China this week unveiled a new supercomputer that would have ranked as the fourth fastest in the world according to the latest rankings of these sorts of systems, according to China's Xinhua news agency.

Interestingly, the announcement is a victory both for China and for the United States. For China, the newly named "Milky Way" supercomputer is a tangible demonstration of the country's prowess in technology -- an image it is working hard to cultivate via its national high-tech development program.

But Milky Way is also a win for the U.S. in that the system was built from processors supplied by Intel (NASDAQ:INTC) and Advanced Micro Devices (NYSE:AMD), reports IDG News Service.

Not surprisingly, Chinese scientists aren't content with partial victory. "After it's installed in Tianjin, we plan to add hundreds or thousands of China-made CPUs to the machine, and improve its Linpack performance to over 800 teraflops," Zhou Xingming, one of the Milky Way project's administrators, told Xinhua.

Loose translation: Sure, U.S. technology is good, but we think we can do better.

Domestic companies are already trying. Lenovo has more than double the PC market share of Hewlett-Packard (NYSE:HPQ) in its home country, and it is the dominant supplier to buyers in the rural countryside.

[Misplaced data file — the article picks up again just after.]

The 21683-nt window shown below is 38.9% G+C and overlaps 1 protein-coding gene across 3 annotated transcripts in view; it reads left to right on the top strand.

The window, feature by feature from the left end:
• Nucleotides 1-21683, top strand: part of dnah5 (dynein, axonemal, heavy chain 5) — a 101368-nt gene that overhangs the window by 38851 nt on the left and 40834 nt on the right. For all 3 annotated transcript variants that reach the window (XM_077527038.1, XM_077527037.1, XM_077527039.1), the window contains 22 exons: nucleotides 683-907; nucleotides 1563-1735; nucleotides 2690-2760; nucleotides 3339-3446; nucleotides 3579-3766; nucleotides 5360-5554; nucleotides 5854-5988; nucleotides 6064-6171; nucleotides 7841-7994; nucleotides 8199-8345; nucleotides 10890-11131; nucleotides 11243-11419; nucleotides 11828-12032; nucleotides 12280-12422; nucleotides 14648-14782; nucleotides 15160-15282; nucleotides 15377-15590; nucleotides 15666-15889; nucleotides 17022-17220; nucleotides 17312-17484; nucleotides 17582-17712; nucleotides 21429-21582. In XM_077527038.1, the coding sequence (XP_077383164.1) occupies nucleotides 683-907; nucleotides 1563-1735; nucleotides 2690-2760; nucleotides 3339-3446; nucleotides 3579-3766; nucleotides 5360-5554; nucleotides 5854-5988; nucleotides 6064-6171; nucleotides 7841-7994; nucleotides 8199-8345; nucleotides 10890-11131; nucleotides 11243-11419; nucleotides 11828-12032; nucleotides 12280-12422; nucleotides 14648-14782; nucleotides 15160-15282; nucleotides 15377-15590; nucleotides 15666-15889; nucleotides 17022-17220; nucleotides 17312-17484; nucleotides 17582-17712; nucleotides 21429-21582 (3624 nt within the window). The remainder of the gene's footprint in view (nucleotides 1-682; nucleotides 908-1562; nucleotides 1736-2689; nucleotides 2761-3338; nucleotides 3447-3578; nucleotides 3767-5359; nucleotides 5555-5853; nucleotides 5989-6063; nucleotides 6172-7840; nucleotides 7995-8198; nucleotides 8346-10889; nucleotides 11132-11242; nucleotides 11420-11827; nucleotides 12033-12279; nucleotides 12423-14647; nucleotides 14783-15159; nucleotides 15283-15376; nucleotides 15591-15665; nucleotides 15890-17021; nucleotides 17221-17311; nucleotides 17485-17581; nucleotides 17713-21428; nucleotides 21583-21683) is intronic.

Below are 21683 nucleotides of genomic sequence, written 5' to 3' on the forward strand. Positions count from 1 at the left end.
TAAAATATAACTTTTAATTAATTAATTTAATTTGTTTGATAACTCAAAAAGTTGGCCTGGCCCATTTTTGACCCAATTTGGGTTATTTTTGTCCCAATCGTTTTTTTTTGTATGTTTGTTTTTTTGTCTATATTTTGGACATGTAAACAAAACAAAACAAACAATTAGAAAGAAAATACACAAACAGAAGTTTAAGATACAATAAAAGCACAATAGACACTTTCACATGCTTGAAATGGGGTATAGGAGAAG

Apple (NASDAQ:AAPL), meanwhile, is now selling an almost-iPhone to buyers on the mainland thanks to government restrictions that prevent its handsets from shipping with a Wi-Fi radio.

Among supercomputer suppliers, IDG says that China's government-backed Dawning will compete with IBM (NYSE:IBM) and Cray (NASDAQ:CRAY) in developing supercomputers. The government overtly supports Dawning, as it does with many domestic tech firms.

We're too early in the cycle to know what the long-term effects of China's tech policy will be. But it seems clear that we can expect fewer American imports and more domestic investment. Perhaps the Chinese may even employ a tech-focused stimulus plan.

Either way, tech investors may do better to forget China and try India instead. While China has illustrated the tech power necessary to build something great, India has the market and the demographics necessary to take advantage of that technology. Read more on why I think India is ripe for better returns.

What do Fools think -- would you rather invest in China or India when it comes to the tech sector?

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Fool contributor Tim Beyers is a member of the market-beating Rule Breakers stock-picking team. He had stock and options positions in Apple and a stock position in IBM at the time of publication. Check out Tim's portfolio holdings and Foolish writings, or connect with him on Twitter as @milehighfool. The Motley Fool is also on Twitter as @TheMotleyFool. The Fool's disclosure policy is meditating at the moment.